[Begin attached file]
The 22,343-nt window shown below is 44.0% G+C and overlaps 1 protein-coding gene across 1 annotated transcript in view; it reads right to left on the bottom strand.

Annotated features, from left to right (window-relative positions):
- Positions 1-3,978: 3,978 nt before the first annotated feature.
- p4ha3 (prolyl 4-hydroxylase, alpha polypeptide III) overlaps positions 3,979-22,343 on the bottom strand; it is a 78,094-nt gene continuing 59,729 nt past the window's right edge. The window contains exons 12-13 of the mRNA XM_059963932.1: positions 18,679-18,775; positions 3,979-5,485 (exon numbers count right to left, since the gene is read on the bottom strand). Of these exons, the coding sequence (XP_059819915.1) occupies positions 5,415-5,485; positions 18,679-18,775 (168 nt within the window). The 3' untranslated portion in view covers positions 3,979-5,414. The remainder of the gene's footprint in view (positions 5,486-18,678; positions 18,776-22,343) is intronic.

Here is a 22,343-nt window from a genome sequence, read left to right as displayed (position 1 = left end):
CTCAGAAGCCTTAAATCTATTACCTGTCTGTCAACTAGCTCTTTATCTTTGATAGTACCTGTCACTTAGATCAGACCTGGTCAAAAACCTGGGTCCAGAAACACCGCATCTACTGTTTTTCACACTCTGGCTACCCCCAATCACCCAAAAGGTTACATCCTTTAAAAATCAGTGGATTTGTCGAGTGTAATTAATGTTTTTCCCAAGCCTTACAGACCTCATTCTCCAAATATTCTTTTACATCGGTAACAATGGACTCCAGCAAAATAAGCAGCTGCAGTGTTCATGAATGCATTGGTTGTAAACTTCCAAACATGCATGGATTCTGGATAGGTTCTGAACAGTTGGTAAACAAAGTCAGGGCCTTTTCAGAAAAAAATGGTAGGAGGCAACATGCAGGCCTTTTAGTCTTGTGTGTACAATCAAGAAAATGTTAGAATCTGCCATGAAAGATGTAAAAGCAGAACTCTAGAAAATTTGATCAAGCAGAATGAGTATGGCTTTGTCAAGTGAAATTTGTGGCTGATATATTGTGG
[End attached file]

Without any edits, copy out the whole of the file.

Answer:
The 22,343-nt window shown below is 44.0% G+C and overlaps 1 protein-coding gene across 1 annotated transcript in view; it reads right to left on the bottom strand.

Annotated features, from left to right (window-relative positions):
- Positions 1-3,978: 3,978 nt before the first annotated feature.
- p4ha3 (prolyl 4-hydroxylase, alpha polypeptide III) overlaps positions 3,979-22,343 on the bottom strand; it is a 78,094-nt gene continuing 59,729 nt past the window's right edge. The window contains exons 12-13 of the mRNA XM_059963932.1: positions 18,679-18,775; positions 3,979-5,485 (exon numbers count right to left, since the gene is read on the bottom strand). Of these exons, the coding sequence (XP_059819915.1) occupies positions 5,415-5,485; positions 18,679-18,775 (168 nt within the window). The 3' untranslated portion in view covers positions 3,979-5,414. The remainder of the gene's footprint in view (positions 5,486-18,678; positions 18,776-22,343) is intronic.

Here is a 22,343-nt window from a genome sequence, read left to right as displayed (position 1 = left end):
CTCAGAAGCCTTAAATCTATTACCTGTCTGTCAACTAGCTCTTTATCTTTGATAGTACCTGTCACTTAGATCAGACCTGGTCAAAAACCTGGGTCCAGAAACACCGCATCTACTGTTTTTCACACTCTGGCTACCCCCAATCACCCAAAAGGTTACATCCTTTAAAAATCAGTGGATTTGTCGAGTGTAATTAATGTTTTTCCCAAGCCTTACAGACCTCATTCTCCAAATATTCTTTTACATCGGTAACAATGGACTCCAGCAAAATAAGCAGCTGCAGTGTTCATGAATGCATTGGTTGTAAACTTCCAAACATGCATGGATTCTGGATAGGTTCTGAACAGTTGGTAAACAAAGTCAGGGCCTTTTCAGAAAAAAATGGTAGGAGGCAACATGCAGGCCTTTTAGTCTTGTGTGTACAATCAAGAAAATGTTAGAATCTGCCATGAAAGATGTAAAAGCAGAACTCTAGAAAATTTGATCAAGCAGAATGAGTATGGCTTTGTCAAGTGAAATTTGTGGCTGATATATTGTGG